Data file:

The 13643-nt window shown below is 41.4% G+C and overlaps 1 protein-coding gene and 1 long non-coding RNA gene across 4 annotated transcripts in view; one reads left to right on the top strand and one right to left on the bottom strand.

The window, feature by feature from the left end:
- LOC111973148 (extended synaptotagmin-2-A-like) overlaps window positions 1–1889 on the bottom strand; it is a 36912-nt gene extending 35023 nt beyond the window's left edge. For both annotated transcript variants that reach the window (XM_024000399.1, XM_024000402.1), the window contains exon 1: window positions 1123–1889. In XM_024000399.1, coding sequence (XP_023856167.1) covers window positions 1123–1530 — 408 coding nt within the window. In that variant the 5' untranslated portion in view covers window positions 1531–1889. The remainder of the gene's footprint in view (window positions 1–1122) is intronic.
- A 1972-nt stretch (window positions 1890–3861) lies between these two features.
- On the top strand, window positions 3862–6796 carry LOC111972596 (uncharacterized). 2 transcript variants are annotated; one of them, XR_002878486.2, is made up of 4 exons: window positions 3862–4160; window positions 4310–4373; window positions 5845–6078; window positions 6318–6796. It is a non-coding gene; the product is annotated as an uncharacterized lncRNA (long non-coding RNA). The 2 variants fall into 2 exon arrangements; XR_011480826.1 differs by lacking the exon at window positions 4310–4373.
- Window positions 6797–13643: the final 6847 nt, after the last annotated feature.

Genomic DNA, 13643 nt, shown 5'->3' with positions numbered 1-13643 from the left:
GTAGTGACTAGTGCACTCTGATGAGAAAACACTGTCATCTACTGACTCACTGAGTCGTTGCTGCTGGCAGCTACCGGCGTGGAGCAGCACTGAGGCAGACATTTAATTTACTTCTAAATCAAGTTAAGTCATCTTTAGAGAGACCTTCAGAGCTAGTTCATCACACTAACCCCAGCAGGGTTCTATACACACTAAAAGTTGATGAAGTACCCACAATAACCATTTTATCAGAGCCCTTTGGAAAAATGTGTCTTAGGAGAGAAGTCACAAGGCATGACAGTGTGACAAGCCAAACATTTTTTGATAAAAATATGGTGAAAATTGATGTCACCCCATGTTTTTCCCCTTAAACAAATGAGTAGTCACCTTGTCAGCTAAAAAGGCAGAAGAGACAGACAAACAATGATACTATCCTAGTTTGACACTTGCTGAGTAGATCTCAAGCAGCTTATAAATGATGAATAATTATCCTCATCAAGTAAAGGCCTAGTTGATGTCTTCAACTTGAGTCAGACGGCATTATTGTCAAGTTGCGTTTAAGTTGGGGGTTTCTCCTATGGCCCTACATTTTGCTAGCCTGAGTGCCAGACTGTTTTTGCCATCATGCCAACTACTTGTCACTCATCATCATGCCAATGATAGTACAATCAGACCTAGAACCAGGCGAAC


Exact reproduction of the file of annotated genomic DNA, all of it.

The 13643-nt window shown below is 41.4% G+C and overlaps 1 protein-coding gene and 1 long non-coding RNA gene across 4 annotated transcripts in view; one reads left to right on the top strand and one right to left on the bottom strand.

The window, feature by feature from the left end:
- LOC111973148 (extended synaptotagmin-2-A-like) overlaps window positions 1–1889 on the bottom strand; it is a 36912-nt gene extending 35023 nt beyond the window's left edge. For both annotated transcript variants that reach the window (XM_024000399.1, XM_024000402.1), the window contains exon 1: window positions 1123–1889. In XM_024000399.1, coding sequence (XP_023856167.1) covers window positions 1123–1530 — 408 coding nt within the window. In that variant the 5' untranslated portion in view covers window positions 1531–1889. The remainder of the gene's footprint in view (window positions 1–1122) is intronic.
- A 1972-nt stretch (window positions 1890–3861) lies between these two features.
- On the top strand, window positions 3862–6796 carry LOC111972596 (uncharacterized). 2 transcript variants are annotated; one of them, XR_002878486.2, is made up of 4 exons: window positions 3862–4160; window positions 4310–4373; window positions 5845–6078; window positions 6318–6796. It is a non-coding gene; the product is annotated as an uncharacterized lncRNA (long non-coding RNA). The 2 variants fall into 2 exon arrangements; XR_011480826.1 differs by lacking the exon at window positions 4310–4373.
- Window positions 6797–13643: the final 6847 nt, after the last annotated feature.

Genomic DNA, 13643 nt, shown 5'->3' with positions numbered 1-13643 from the left:
GTAGTGACTAGTGCACTCTGATGAGAAAACACTGTCATCTACTGACTCACTGAGTCGTTGCTGCTGGCAGCTACCGGCGTGGAGCAGCACTGAGGCAGACATTTAATTTACTTCTAAATCAAGTTAAGTCATCTTTAGAGAGACCTTCAGAGCTAGTTCATCACACTAACCCCAGCAGGGTTCTATACACACTAAAAGTTGATGAAGTACCCACAATAACCATTTTATCAGAGCCCTTTGGAAAAATGTGTCTTAGGAGAGAAGTCACAAGGCATGACAGTGTGACAAGCCAAACATTTTTTGATAAAAATATGGTGAAAATTGATGTCACCCCATGTTTTTCCCCTTAAACAAATGAGTAGTCACCTTGTCAGCTAAAAAGGCAGAAGAGACAGACAAACAATGATACTATCCTAGTTTGACACTTGCTGAGTAGATCTCAAGCAGCTTATAAATGATGAATAATTATCCTCATCAAGTAAAGGCCTAGTTGATGTCTTCAACTTGAGTCAGACGGCATTATTGTCAAGTTGCGTTTAAGTTGGGGGTTTCTCCTATGGCCCTACATTTTGCTAGCCTGAGTGCCAGACTGTTTTTGCCATCATGCCAACTACTTGTCACTCATCATCATGCCAATGATAGTACAATCAGACCTAGAACCAGGCGAAC